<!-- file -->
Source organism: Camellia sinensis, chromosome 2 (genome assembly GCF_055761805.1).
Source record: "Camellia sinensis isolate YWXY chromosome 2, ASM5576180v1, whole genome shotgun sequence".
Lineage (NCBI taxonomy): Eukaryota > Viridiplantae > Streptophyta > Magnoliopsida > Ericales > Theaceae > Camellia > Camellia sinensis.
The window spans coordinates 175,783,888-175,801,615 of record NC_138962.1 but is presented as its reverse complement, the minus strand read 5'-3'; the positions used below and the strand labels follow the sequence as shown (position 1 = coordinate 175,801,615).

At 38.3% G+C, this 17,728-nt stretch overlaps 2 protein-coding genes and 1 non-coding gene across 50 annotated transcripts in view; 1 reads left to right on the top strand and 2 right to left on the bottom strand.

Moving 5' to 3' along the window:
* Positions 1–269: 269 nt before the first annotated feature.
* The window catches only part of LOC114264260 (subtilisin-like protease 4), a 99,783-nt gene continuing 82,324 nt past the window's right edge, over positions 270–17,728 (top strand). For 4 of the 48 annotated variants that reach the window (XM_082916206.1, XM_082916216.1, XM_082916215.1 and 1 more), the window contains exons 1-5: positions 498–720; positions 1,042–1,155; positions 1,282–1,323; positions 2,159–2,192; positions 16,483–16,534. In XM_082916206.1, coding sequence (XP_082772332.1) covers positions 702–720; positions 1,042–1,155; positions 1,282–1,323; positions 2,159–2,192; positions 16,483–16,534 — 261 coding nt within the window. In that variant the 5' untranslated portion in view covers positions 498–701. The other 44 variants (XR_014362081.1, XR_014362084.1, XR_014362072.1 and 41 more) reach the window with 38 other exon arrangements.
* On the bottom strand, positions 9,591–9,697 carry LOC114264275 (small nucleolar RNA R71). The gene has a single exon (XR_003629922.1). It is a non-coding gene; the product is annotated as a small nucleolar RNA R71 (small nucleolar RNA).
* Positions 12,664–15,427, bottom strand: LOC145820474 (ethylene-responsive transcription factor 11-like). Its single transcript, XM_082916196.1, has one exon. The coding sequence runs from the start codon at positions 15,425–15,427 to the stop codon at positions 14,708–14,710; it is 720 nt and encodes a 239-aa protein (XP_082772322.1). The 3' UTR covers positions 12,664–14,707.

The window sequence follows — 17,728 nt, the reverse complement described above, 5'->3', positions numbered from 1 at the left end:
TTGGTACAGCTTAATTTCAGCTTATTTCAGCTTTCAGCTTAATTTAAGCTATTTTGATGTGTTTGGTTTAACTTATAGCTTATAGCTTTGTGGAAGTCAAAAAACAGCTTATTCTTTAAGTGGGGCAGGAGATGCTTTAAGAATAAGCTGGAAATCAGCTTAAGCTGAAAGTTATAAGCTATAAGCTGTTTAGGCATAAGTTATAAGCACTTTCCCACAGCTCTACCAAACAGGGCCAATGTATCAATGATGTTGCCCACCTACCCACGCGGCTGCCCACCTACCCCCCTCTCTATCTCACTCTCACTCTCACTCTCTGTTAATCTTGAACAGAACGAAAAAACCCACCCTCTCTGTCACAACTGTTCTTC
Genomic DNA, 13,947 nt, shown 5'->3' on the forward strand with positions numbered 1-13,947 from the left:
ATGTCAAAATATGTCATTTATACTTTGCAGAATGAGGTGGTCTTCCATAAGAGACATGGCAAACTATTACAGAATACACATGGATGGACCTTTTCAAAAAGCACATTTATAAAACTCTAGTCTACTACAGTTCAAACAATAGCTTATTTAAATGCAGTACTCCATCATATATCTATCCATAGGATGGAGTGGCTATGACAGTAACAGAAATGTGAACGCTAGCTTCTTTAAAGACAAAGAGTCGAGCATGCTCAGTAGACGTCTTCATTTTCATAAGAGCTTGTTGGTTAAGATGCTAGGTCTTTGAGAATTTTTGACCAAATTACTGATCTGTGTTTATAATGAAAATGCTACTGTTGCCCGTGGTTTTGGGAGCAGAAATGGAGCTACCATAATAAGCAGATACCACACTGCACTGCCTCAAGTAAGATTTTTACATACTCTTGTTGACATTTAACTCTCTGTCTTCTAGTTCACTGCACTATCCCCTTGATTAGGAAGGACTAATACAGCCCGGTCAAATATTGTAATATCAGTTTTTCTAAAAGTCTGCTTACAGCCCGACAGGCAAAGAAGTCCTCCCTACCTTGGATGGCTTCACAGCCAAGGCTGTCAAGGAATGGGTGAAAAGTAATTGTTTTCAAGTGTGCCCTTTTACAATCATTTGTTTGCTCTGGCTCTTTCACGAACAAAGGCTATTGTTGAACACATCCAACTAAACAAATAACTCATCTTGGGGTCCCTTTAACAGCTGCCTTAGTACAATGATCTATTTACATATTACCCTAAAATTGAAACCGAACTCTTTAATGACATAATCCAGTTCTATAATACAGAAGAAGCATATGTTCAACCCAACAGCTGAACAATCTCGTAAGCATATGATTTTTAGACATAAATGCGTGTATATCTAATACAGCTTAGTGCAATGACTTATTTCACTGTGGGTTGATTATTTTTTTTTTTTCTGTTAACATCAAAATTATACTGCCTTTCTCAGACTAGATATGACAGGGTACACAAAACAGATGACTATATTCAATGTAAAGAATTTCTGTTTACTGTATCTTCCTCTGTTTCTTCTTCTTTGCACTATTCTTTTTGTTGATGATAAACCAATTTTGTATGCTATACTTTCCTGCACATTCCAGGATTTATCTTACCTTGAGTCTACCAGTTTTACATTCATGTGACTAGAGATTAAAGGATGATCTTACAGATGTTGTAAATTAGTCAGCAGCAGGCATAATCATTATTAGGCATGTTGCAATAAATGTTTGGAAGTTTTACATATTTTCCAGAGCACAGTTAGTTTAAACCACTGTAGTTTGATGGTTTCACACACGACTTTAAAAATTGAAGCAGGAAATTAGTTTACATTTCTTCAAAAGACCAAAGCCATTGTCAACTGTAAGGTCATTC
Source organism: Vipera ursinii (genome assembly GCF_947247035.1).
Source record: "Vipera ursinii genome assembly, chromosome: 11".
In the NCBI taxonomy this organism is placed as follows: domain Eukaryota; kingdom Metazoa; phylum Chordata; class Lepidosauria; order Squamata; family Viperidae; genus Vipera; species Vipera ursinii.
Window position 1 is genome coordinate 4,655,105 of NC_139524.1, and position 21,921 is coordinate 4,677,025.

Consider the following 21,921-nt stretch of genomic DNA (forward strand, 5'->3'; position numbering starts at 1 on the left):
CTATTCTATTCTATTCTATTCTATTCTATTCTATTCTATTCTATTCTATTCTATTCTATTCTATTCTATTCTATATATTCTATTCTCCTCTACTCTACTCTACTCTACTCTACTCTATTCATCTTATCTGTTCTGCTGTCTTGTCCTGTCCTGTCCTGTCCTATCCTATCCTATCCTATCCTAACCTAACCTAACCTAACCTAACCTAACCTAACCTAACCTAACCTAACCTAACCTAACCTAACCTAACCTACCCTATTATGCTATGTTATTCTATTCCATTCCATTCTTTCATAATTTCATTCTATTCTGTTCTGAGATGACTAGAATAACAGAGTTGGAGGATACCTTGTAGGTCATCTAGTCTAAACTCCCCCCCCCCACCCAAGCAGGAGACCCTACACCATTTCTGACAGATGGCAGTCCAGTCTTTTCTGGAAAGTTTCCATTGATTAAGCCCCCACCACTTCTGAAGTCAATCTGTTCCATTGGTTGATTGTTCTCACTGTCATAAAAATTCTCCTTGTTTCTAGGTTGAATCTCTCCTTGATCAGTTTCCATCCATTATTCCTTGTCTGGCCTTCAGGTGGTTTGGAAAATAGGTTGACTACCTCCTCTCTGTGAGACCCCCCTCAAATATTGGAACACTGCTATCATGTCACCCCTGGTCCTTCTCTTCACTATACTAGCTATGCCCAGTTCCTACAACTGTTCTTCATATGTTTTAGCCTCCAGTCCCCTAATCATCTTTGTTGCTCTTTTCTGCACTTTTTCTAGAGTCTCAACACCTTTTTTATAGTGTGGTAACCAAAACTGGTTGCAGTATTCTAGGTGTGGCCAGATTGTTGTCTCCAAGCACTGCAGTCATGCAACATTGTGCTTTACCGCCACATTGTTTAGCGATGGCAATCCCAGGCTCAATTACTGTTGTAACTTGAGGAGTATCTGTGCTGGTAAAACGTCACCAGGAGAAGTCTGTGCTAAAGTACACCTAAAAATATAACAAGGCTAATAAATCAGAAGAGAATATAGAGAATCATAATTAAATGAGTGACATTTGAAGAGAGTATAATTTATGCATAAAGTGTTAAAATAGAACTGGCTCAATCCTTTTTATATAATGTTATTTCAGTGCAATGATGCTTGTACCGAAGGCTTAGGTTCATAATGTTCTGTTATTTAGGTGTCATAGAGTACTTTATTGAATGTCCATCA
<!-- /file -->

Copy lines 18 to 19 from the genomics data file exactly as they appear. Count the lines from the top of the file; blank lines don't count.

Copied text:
Window position 1 is genome coordinate 4,655,105 of NC_139524.1, and position 21,921 is coordinate 4,677,025.

Consider the following 21,921-nt stretch of genomic DNA (forward strand, 5'->3'; position numbering starts at 1 on the left):